Think globally, act locally

Andy Sheppard | Pizza Express Jazz Club London
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The Independent Culture

We knew this was going to be special as soon as the melody of "A Natural Calling" opened up Andy Sheppard's five-night residency at Pizza Express on Wednesday. As the leader's soprano sax hinted at something more urgent behind its pastoral feel, the sound of his group pulsed behind him. It was a telling moment, seeming to suggest they could play it hot or cool or anywhere in between.

We knew this was going to be special as soon as the melody of "A Natural Calling" opened up Andy Sheppard's five-night residency at Pizza Express on Wednesday. As the leader's soprano sax hinted at something more urgent behind its pastoral feel, the sound of his group pulsed behind him. It was a telling moment, seeming to suggest they could play it hot or cool or anywhere in between.

"Sugar Beach Hotel" followed, with Sheppard's soprano locked together with John Parricelli's guitar. It was like two tumblers spilling through the air, as Steve Lodder pulled a range of sounds from his synth-marimba, pipe organ, steel drums. And when Parricelli soloed, the group really rocked.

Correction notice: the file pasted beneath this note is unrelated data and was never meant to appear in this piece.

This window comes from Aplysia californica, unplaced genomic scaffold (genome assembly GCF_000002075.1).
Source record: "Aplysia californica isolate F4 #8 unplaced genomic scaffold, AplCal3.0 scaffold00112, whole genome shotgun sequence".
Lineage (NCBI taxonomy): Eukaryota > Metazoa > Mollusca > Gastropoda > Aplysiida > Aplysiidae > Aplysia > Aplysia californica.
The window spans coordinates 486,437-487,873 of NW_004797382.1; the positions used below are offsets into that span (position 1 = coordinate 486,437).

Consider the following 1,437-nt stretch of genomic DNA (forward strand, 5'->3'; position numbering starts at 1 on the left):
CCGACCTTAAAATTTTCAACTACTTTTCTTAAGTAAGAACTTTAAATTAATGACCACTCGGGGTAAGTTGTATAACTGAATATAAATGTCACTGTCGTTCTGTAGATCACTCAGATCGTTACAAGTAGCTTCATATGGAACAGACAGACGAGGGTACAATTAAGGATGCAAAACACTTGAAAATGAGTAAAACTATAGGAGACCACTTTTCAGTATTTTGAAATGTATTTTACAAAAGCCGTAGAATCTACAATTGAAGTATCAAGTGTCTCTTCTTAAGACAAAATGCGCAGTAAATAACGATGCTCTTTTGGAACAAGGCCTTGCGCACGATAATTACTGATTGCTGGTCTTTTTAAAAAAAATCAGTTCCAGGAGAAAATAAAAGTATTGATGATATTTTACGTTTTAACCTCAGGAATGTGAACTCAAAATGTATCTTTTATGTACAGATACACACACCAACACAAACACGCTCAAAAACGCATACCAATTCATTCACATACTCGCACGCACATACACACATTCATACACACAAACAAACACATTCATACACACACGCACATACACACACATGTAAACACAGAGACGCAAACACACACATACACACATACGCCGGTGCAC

You realise how carefully chosen it all is. The rich metal and wood of Chris Laurence's bass. The range of tones Paul Clarvis gets from his tiny drum kit and gongs, rattles and bells. The tapping and echoing of Kuljiyt Bharma's tabla. The group is about sounds, each with its own purpose.

They do "Almost Sophia", and comparisons with Jan Garbarek spring to mind. There's a very different muse at play here, but there's that same attention to textures and timbres. "Sophia" is one of Sheppard's strongest tunes, with a feel that spans from the Baltic to the Bosporus.

"Looking for Ornette" is next - "We don't always find him but we have fun looking". It's their most abstract piece but its off-centre theme echoes throughout its featured drum and guitar battle and, ironically, this again emphasises the importance of composition to the group. They close the first set with "Learning To Wave", the ghostly, beautiful title track from Sheppard's 1998 album.

The second set opens with "Dancing Man and Woman". Imagine that couple dancing, oblivious to all those around them, and you'll get a sense of its feel. "Oscar and Lucinda" is kind of Andy Sheppard-meets-Stan Getz with its Latin rhythms and style. But it was with Lodder's "Take Take" that things really opened up. The writer took a remarkable solo before the band came in on this tango with more than a hint of the eastern Mediterranean.

They follow with "Eduardo Goes Shopping" and close with "Bye Bye". "Eduardo" has a strong whiff of the Argentine about it, while the latter has a West African lilt. So far, we'd travelled the globe, with only the Far East unexplored. A truly breathtaking journey.

Andy Sheppard is writing and playing the most beautiful music of his career. And he also now has the group to do him justice.

Andy Sheppard plays Pizza Express, Dean Street, W1 (020-7439 8722) tonight, tomorrow and Sunday as part of a Provocateur Records season. He is followed on Monday by John Parricelli and by Annie Whitehead on Tuesday

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